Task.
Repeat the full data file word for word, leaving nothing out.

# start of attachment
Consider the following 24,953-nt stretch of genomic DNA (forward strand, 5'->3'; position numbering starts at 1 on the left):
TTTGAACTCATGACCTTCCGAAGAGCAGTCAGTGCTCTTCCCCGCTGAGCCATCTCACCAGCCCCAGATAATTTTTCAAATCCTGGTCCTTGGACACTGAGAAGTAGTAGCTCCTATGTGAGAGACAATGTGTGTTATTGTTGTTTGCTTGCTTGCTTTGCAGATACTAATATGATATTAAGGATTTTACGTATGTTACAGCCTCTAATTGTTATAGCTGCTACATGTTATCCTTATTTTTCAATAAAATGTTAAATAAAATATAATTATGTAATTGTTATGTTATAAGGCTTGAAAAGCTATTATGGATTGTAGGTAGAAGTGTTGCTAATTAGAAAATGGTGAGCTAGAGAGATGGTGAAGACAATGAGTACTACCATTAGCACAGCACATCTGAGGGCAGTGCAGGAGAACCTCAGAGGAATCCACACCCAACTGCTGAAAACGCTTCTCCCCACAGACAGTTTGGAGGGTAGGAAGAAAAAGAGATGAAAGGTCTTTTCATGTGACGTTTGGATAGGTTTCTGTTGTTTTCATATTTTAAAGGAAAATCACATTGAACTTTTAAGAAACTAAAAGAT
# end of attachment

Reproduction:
Consider the following 24,953-nt stretch of genomic DNA (forward strand, 5'->3'; position numbering starts at 1 on the left):
TTTGAACTCATGACCTTCCGAAGAGCAGTCAGTGCTCTTCCCCGCTGAGCCATCTCACCAGCCCCAGATAATTTTTCAAATCCTGGTCCTTGGACACTGAGAAGTAGTAGCTCCTATGTGAGAGACAATGTGTGTTATTGTTGTTTGCTTGCTTGCTTTGCAGATACTAATATGATATTAAGGATTTTACGTATGTTACAGCCTCTAATTGTTATAGCTGCTACATGTTATCCTTATTTTTCAATAAAATGTTAAATAAAATATAATTATGTAATTGTTATGTTATAAGGCTTGAAAAGCTATTATGGATTGTAGGTAGAAGTGTTGCTAATTAGAAAATGGTGAGCTAGAGAGATGGTGAAGACAATGAGTACTACCATTAGCACAGCACATCTGAGGGCAGTGCAGGAGAACCTCAGAGGAATCCACACCCAACTGCTGAAAACGCTTCTCCCCACAGACAGTTTGGAGGGTAGGAAGAAAAAGAGATGAAAGGTCTTTTCATGTGACGTTTGGATAGGTTTCTGTTGTTTTCATATTTTAAAGGAAAATCACATTGAACTTTTAAGAAACTAAAAGAT